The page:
- Route: Unassigned
- Ride Year: 2024
- Hometown: Port Arthur, TX
- School Year: Junior
- Major: Biochemistry
- Email: email@example.com
Hello! Thank you for visiting my rider profile! I'm Tanisha Jasani, a current junior biochemistry major in the Health Science Scholars Honors Program. I'm also on the pre-med track, hoping to pursue a career in oncology or cardiology.
At UT, other than Texas 4000, I'm part of various organizations. I'm a member of Dell Medical School's Health Leadership Apprentice Program where I try to help transform health in local communities in collaboration with Dell Med faculty. I'm also part of Student Health Advisory Committee where we work with University Health Services to raise awareness about their services on campus. I also conduct skin cancer research in the DiGiovanni Lab where I sometimes and very unfortunately have to terminate mice (Yes, I feel bad for every mouse I have put down)
Other than school, I love to spend time with my friends, explore Austin, and crochet. And when I want to procrastinate my work, I make Spotify playlists! (I could also make a personalized one for you!) I also love languages!! I can speak, read and write in multiple of them including Hindi, Telugu, Gujarati, English and Spanish (if you count the four years of high school Spanish). Please feel free to reach out, I would love to get to know you and chat!
Why I Ride
Before I could learn about cancer on a molecular level in my science classes, I learned about it from my mom, who made me understand the cultural, financial and emotional harms it causes. As my grandparents started aging, they started having health issues, which prompted a lot of discussion about diseases and death between me and my mom. She told me about her grandmother’s health problems and her battle with cancer. When my mom was seven years old, my great grandmother was diagnosed with uterine cancer and had surgeries performed. However, the cancer came back and this time they could not afford to get her treatment. The family was already in debt with her previous treatments, and additional costs, including transportation to a city, were not feasible. The treatment available was also not promising, as chemotherapy was not widely available in that region of India. My mom told me stories about how her grandmother would screech in pain, have no access to medication or sanitary products like pads for her bleeding, and there was nothing anyone could do to help. This was my first introduction to cancer, and as I grew up, cancer impacted me and those around me in many ways. I ride for others like my great grandmother who suffered from a horrible disease, had limited access to and resources for treatment and pain management, and could not live the last years of her life in dignity. I ride for a chance to share charity by raising money for cancer research and treatment, to help people better manage and cure the disease, something that my great grandmother was not fortunate enough to do.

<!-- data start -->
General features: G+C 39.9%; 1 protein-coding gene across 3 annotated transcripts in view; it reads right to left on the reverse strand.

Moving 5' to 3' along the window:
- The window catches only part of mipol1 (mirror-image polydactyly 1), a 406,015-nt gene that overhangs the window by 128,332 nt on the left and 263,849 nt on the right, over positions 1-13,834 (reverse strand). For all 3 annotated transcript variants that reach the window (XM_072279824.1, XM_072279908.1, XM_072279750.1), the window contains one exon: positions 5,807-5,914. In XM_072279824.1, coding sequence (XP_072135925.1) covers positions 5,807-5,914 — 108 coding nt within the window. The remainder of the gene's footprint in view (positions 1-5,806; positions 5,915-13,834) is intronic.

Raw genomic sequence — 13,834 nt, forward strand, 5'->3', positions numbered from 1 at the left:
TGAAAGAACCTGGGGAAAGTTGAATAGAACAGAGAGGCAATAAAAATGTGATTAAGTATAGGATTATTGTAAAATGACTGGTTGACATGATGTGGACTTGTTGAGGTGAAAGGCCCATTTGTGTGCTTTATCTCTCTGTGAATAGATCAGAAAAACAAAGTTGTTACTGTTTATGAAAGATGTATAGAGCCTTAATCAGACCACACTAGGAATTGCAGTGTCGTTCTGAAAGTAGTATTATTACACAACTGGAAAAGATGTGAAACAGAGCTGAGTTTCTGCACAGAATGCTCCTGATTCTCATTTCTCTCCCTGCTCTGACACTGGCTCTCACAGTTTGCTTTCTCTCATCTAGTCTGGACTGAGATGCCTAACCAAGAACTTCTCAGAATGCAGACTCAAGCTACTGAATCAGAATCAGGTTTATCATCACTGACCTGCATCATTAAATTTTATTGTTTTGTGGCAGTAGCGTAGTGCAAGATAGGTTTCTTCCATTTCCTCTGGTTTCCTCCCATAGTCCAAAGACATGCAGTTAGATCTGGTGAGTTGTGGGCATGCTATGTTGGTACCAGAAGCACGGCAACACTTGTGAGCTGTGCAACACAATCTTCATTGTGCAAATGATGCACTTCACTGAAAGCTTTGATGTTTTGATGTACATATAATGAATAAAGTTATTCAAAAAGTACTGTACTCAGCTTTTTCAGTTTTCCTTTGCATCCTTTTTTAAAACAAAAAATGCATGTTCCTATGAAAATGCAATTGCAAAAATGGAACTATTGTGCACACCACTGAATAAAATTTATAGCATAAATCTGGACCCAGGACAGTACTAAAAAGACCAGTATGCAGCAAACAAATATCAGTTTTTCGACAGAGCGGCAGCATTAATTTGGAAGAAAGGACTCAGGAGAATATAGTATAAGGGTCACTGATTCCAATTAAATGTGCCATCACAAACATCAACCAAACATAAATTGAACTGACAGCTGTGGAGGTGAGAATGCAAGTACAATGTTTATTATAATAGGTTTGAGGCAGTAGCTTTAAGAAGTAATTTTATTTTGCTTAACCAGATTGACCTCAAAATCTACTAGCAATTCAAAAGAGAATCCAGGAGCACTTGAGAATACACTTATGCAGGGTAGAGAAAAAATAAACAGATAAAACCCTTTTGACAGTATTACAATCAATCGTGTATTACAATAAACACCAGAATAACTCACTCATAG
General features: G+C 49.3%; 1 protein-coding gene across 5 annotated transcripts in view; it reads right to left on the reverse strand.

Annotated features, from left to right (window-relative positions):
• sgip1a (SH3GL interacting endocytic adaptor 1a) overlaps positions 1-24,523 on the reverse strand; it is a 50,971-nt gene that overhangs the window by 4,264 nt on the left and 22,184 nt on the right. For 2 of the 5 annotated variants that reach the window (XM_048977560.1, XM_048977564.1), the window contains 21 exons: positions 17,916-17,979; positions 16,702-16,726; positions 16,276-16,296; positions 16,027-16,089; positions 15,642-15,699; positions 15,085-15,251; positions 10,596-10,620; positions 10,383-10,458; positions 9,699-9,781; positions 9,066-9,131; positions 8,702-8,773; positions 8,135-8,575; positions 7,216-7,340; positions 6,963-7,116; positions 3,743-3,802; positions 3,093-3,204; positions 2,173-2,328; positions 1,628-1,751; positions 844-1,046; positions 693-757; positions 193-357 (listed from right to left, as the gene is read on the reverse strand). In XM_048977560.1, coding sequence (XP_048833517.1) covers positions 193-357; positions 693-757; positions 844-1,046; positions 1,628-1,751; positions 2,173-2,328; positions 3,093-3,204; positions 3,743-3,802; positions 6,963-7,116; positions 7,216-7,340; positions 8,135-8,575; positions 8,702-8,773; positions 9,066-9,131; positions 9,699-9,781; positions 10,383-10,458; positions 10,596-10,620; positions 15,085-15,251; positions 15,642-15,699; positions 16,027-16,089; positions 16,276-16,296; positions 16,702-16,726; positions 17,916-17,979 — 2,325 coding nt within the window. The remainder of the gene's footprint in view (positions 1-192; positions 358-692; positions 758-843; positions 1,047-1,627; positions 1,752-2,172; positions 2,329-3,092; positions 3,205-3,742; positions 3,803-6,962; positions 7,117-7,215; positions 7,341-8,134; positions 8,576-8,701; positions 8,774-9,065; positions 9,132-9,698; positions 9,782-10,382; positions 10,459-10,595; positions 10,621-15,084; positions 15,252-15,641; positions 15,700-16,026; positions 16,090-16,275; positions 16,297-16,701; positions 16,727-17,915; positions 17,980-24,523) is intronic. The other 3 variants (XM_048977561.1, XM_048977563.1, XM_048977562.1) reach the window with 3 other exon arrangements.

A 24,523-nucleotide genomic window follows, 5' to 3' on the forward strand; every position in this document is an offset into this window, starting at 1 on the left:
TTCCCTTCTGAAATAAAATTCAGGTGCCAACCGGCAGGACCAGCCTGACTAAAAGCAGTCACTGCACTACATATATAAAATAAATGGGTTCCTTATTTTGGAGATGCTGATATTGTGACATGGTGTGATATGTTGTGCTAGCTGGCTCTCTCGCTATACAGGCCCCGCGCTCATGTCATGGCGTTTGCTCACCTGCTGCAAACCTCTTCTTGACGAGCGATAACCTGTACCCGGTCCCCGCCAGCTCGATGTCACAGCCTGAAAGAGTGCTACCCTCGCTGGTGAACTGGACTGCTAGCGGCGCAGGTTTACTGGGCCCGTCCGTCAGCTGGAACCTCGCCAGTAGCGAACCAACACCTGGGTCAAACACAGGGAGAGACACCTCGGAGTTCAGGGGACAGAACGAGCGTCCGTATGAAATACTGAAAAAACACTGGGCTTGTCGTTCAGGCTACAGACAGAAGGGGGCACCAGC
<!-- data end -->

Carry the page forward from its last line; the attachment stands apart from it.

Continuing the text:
I ride for my maternal grandmother, who was diagnosed with Stage II breast cancer. She went through surgery and subsequent chemotherapy and is now in remission. Growing up, my siblings and I would spend every summer at her house. She is one of the strongest and most resilient people I know who is a wonderful mother to eight children. Even through her treatment process, she continued to take care of her family, including my grandfather who has his own health issues. I'm grateful for the treatment and care she received so I ride for the fact that I'm able to spend more summers with her.
I also ride for my hometown communities that suffer from elevated rates of cancer caused by pollution. When my family moved to America, we settled down in Port Arthur, TX, which is part of a region referred to as the “cancer belt.” The Ozarks route stops in Beaumont, TX, which is also part of this belt and just miles away from where I live. The local economy runs on the large oil refineries in the town and neighboring towns that release carcinogens such as benzene in high concentrations. In 2019, there was an explosion in one of the plants that released toxins in the air and everyone in the surrounding area, including my family had to evacuate. So many people in the local communities, from parents of my friends who work at refineries to uninsured patients at the local clinics I volunteer at, have become victims of cancer at a disproportionate rate compared to the state and national average. I ride for these people and support communities like mine to share knowledge by educating and empowering them to fight cancer and what is causing it locally. I ride to raise awareness about cancer symptoms and environmental causes among those who do not have access to such education.
Finally, I ride for every single one of Camp Kesem’s participants and their families and give them much needed hope. Camp Kesem provides year round support to kids whose parents have been affected with cancer, including a free week-long summer camp. Being part of this organization has been the most meaningful experience of my college career. By interacting with campers and their family members as a camp counselor, I have gained a lot of knowledge about the impacts of cancer on patients as well as their families. I have realized the extent of cancer’s harm beyond its physical impacts. My campers and their families have taught me what true resilience is and I want to ride to show them that they can fight cancer. I ride to show them that they are not alone in this fight, and that I will always be fighting for them and providing them with hope for a world without cancer.
Please reach out if you would like to share your story and someone you would like me to ride for!
To Alaska and back,